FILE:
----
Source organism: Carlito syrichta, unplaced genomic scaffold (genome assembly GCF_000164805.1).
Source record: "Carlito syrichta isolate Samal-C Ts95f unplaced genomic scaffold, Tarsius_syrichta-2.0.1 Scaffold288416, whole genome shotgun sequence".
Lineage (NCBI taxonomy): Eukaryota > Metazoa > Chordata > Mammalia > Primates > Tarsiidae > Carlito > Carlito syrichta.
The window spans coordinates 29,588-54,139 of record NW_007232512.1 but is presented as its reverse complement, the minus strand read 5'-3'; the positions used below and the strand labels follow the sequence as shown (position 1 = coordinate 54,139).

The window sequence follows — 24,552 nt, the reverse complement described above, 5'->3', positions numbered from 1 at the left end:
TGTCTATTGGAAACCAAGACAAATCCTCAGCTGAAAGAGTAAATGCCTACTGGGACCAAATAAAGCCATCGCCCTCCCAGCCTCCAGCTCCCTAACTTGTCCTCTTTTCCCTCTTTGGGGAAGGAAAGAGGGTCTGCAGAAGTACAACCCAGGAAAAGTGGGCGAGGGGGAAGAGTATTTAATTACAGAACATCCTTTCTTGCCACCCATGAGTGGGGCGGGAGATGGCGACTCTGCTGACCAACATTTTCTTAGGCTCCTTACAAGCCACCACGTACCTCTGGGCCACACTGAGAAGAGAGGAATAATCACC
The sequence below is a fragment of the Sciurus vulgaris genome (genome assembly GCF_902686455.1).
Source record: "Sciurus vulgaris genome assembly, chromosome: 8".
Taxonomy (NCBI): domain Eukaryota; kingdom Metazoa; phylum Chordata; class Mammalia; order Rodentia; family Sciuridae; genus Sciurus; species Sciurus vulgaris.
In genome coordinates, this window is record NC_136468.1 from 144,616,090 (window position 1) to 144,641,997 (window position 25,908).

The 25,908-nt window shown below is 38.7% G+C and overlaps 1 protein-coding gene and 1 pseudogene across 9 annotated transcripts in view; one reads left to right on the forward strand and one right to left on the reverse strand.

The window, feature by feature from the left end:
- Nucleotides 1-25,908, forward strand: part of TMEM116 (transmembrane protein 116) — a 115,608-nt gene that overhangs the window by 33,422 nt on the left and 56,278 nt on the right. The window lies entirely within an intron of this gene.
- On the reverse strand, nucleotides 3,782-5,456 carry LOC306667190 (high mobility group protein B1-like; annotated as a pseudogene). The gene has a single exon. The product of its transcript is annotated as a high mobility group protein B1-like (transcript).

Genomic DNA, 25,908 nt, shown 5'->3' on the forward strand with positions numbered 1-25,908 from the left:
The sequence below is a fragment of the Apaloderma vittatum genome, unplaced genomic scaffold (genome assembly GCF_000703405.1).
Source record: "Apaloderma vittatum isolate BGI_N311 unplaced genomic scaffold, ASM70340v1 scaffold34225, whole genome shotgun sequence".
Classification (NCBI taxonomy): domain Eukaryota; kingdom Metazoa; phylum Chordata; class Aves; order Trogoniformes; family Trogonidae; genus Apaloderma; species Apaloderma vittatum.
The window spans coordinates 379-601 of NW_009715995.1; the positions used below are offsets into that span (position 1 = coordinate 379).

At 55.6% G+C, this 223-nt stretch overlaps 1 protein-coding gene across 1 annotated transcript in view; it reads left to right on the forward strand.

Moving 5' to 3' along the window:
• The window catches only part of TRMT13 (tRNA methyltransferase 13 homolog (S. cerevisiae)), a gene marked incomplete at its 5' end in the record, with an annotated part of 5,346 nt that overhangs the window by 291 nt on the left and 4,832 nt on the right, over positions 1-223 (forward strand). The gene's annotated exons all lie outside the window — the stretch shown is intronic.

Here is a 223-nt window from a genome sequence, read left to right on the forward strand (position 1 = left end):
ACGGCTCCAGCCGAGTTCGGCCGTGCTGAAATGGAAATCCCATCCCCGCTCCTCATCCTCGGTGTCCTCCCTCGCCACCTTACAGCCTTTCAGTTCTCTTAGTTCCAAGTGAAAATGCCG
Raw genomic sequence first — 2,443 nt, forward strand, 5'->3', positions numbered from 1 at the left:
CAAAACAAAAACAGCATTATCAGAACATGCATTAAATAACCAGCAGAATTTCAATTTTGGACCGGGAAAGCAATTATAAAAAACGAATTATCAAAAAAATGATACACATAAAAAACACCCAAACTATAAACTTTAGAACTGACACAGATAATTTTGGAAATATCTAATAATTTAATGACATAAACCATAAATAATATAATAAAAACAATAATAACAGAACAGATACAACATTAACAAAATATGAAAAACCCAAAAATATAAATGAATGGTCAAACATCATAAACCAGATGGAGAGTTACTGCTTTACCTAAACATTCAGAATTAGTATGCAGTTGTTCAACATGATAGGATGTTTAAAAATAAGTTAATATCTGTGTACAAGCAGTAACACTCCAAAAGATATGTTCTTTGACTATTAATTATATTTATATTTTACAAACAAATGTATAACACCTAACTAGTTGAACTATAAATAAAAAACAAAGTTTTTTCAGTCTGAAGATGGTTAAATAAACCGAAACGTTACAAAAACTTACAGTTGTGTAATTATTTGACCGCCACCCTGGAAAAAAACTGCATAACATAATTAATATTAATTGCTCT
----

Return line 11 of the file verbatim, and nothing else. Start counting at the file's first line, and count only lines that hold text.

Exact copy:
The 25,908-nt window shown below is 38.7% G+C and overlaps 1 protein-coding gene and 1 pseudogene across 9 annotated transcripts in view; one reads left to right on the forward strand and one right to left on the reverse strand.